And it is fair to say that his ideas continued to thrive, stimulate and inspire the minds of young scientists well into the beginning of the twentieth century, when Albert Einstein’s General Theory of Relativity revolutionized Newtonian conception of time, space and motion. Just like how Isaac Newton believed that by standing on the shoulders of giants he was able to see further, Einstein can in his turn thank the illustrious precedence set by Newton. Moreover, when we compare the achievements of Newton and Einstein, the former is more stupendous due to the context in which it happened. For example, Newton “was born into a world of darkness, obscurity, and magic; led a strangely pure and obsessive life, lacking parents, lovers, and friends; quarreled bitterly with great men who crossed his path; veered at least once to the brink of madness; cloaked his work in secrecy; and yet discovered more of the essential core of human knowledge than anyone before or after. He was chief architect of the modern world.”[vii]
To analyze further the relative contributions of Newton and Einstein to modern physics, we can look into cultural history. The famous British playwright and public intellectual George Bernard Shaw declared to a radio audience that while the Theory of Relativity appeared to disprove and dismiss the Newtonian schema of absolute space and time, the legacy left by Newton is unsurpassable. In Shaw’s own words, “Newtonianism had crumpled up and was succeeded by the Einstein universe…Let no one suppose, that the mighty work of Newton can really be superseded by this or any other theory. His great and lucid ideas will retain their unique significance for all time as the foundation of our whole modern conceptual structure in the sphere of natural philosophy.”[viii]
Newton not only made fundamental contributions to the field of modern physics, but his thoughts have influenced such disparate scholarly disciplines as mathematics, natural philosophy, alchemy and even theology. He even involved himself in the public affairs of Britain during his later years. Hence, in order to fully comprehend Newton’s impact, one has to consider the extensive and multifarious body of work that he has left behind. For example, “he wrote a defense of Arius’ doctrine of a unitary God against Athanasius’ doctrine of the Trinity, as well as an elaborate interpretation of the prophecies of Daniel…Newton became a member of Parliament from Cambridge in 1689 and was appointed warden of the mint in 1696. In 1703, he was elected president of the Royal Society, which he ruled heavy-handedly until his death in 1727.”[ix] Newton is thus a unique scientist, in that he led an active public life as well. It is in recognition of Newton’s stellar contribution in several domains that when he died, England, for the first time, “granted a state funeral for a subject whose attainment lay in the realm of the mind. The poet, Alexander Pope, wrote this moving epithet: Nature and nature’s laws lay hid in the night; God said, Let Newton be! And All was Light.”[x]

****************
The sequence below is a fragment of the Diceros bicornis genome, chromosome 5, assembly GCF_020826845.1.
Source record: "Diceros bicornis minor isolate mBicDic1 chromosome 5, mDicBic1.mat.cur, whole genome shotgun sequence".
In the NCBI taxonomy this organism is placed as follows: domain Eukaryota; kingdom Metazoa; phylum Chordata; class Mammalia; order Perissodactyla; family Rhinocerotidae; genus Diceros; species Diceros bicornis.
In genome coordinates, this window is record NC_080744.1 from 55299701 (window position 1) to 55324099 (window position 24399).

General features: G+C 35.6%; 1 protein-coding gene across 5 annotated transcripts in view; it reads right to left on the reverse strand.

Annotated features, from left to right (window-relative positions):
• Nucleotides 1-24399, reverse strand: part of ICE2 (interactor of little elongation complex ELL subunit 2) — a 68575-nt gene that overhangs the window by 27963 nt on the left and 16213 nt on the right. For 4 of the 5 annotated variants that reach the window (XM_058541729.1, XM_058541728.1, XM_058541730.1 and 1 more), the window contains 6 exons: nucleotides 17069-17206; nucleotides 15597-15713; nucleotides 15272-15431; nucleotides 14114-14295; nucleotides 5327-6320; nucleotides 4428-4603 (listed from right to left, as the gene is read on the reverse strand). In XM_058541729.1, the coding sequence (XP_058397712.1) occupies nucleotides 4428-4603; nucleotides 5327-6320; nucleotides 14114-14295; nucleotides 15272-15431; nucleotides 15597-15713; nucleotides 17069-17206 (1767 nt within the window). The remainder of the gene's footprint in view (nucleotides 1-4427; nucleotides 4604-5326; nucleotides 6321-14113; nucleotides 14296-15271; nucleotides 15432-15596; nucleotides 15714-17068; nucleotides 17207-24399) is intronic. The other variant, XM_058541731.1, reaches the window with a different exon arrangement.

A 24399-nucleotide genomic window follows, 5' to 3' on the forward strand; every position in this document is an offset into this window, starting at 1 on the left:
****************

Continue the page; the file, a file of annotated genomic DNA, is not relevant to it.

Newton, Sir Isaac. (2009). In The Columbia Encyclopedia (6th ed.). New York: Columbia University Press.
Levinson, M. H. (2005). Isaac Newton. ETC.: A Review of General Semantics, 62(3), 338.
Newton’s 2060 Deadline for Earth. (2007, June 19). The Daily Mail (London, England), p. NA.
Olso, R. G. (1999, April). The Scientific Revolution Reshapes the World: Sir Isaac Newton. World and I, 14, 18.
Rusher, W. A. (1999, December 31). The Father of Modern Science. Human Events, 55, 7.
Tamny, M. (2006). The Newtonian Moment: Isaac Newton and the Making of Modern Culture. Renaissance Quarterly, 59(1), 230+.
[i] (Rusher, 1999, p.7)
[ii] (Oslo, 1999, p.18)
[iii] (Rusher, 1999, p.8)
[iv] (The Columbia Encyclopedia, 2009)
[v] (Tamny, 2006, p.230)
[vi] (Tamny, 2006, p.231)
[vii] (Levinson, 2005, p.338)
[viii] (Shaw, as quoted in Levinson, 2005, p.338)
[ix] (Oslo, 1999, p.18)
[x] (Levinson, 2005, p.339)